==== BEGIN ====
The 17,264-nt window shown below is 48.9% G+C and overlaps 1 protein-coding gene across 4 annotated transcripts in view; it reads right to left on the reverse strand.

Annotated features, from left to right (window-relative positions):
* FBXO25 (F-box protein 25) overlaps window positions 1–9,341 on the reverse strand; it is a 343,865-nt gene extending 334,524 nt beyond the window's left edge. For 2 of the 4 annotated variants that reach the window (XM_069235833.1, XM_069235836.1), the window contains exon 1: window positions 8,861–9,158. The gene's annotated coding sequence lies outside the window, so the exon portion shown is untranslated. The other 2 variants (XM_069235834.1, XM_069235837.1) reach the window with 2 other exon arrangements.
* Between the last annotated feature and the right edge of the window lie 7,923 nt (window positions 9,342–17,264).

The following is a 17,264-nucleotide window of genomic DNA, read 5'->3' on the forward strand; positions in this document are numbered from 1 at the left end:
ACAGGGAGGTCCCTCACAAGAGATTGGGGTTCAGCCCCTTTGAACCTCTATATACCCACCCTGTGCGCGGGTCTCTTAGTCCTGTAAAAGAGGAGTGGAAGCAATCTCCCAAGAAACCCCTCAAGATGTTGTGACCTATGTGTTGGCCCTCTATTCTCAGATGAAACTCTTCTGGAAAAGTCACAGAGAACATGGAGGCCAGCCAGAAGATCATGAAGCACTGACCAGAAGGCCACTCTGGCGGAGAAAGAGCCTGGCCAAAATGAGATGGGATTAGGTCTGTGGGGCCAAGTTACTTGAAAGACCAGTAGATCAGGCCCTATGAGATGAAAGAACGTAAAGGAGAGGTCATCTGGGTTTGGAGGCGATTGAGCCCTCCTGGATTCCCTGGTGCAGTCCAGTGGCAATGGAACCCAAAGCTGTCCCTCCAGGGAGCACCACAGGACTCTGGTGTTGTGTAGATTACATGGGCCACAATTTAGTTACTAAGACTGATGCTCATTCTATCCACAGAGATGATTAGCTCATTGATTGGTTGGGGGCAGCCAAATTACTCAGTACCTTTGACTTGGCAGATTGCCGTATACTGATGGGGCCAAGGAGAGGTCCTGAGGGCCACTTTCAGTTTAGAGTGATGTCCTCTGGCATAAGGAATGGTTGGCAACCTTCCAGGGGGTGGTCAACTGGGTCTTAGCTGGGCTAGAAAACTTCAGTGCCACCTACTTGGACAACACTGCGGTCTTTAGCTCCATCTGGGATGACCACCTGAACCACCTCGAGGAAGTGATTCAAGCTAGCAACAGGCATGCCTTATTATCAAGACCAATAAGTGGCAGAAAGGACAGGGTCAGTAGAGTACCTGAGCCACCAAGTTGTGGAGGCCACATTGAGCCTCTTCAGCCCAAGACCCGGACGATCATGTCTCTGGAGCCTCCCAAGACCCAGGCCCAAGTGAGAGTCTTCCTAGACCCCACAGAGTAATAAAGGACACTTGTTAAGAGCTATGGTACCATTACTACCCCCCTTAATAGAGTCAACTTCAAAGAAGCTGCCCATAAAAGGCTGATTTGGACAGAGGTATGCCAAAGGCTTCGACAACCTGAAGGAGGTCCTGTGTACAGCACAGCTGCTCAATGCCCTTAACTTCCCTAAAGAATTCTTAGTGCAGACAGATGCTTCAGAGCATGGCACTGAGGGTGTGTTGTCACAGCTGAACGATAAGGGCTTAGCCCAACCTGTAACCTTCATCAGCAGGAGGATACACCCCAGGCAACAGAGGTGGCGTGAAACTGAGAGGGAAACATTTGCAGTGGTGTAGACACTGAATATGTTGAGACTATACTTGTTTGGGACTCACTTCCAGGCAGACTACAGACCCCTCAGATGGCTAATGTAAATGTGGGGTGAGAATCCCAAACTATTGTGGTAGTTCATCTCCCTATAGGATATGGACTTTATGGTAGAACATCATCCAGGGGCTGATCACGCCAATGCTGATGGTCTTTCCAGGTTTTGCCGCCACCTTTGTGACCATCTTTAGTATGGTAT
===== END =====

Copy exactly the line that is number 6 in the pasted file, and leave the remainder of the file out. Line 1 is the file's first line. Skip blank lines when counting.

ACAGGGAGGTCCCTCACAAGAGATTGGGGTTCAGCCCCTTTGAACCTCTATATACCCACCCTGTGCGCGGGTCTCTTAGTCCTGTAAAAGAGGAGTGGAAGCAATCTCCCAAGAAACCCCTCAAGATGTTGTGACCTATGTGTTGGCCCTCTATTCTCAGATGAAACTCTTCTGGAAAAGTCACAGAGAACATGGAGGCCAGCCAGAAGATCATGAAGCACTGACCAGAAGGCCACTCTGGCGGAGAAAGAGCCTGGCCAAAATGAGATGGGATTAGGTCTGTGGGGCCAAGTTACTTGAAAGACCAGTAGATCAGGCCCTATGAGATGAAAGAACGTAAAGGAGAGGTCATCTGGGTTTGGAGGCGATTGAGCCCTCCTGGATTCCCTGGTGCAGTCCAGTGGCAATGGAACCCAAAGCTGTCCCTCCAGGGAGCACCACAGGACTCTGGTGTTGTGTAGATTACATGGGCCACAATTTAGTTACTAAGACTGATGCTCATTCTATCCACAGAGATGATTAGCTCATTGATTGGTTGGGGGCAGCCAAATTACTCAGTACCTTTGACTTGGCAGATTGCCGTATACTGATGGGGCCAAGGAGAGGTCCTGAGGGCCACTTTCAGTTTAGAGTGATGTCCTCTGGCATAAGGAATGGTTGGCAACCTTCCAGGGGGTGGTCAACTGGGTCTTAGCTGGGCTAGAAAACTTCAGTGCCACCTACTTGGACAACACTGCGGTCTTTAGCTCCATCTGGGATGACCACCTGAACCACCTCGAGGAAGTGATTCAAGCTAGCAACAGGCATGCCTTATTATCAAGACCAATAAGTGGCAGAAAGGACAGGGTCAGTAGAGTACCTGAGCCACCAAGTTGTGGAGGCCACATTGAGCCTCTTCAGCCCAAGACCCGGACGATCATGTCTCTGGAGCCTCCCAAGACCCAGGCCCAAGTGAGAGTCTTCCTAGACCCCACAGAGTAATAAAGGACACTTGTTAAGAGCTATGGTACCATTACTACCCCCCTTAATAGAGTCAACTTCAAAGAAGCTGCCCATAAAAGGCTGATTTGGACAGAGGTATGCCAAAGGCTTCGACAACCTGAAGGAGGTCCTGTGTACAGCACAGCTGCTCAATGCCCTTAACTTCCCTAAAGAATTCTTAGTGCAGACAGATGCTTCAGAGCATGGCACTGAGGGTGTGTTGTCACAGCTGAACGATAAGGGCTTAGCCCAACCTGTAACCTTCATCAGCAGGAGGATACACCCCAGGCAACAGAGGTGGCGTGAAACTGAGAGGGAAACATTTGCAGTGGTGTAGACACTGAATATGTTGAGACTATACTTGTTTGGGACTCACTTCCAGGCAGACTACAGACCCCTCAGATGGCTAATGTAAATGTGGGGTGAGAATCCCAAACTATTGTGGTAGTTCATCTCCCTATAGGATATGGACTTTATGGTAGAACATCATCCAGGGGCTGATCACGCCAATGCTGATGGTCTTTCCAGGTTTTGCCGCCACCTTTGTGACCATCTTTAGTATGGTAT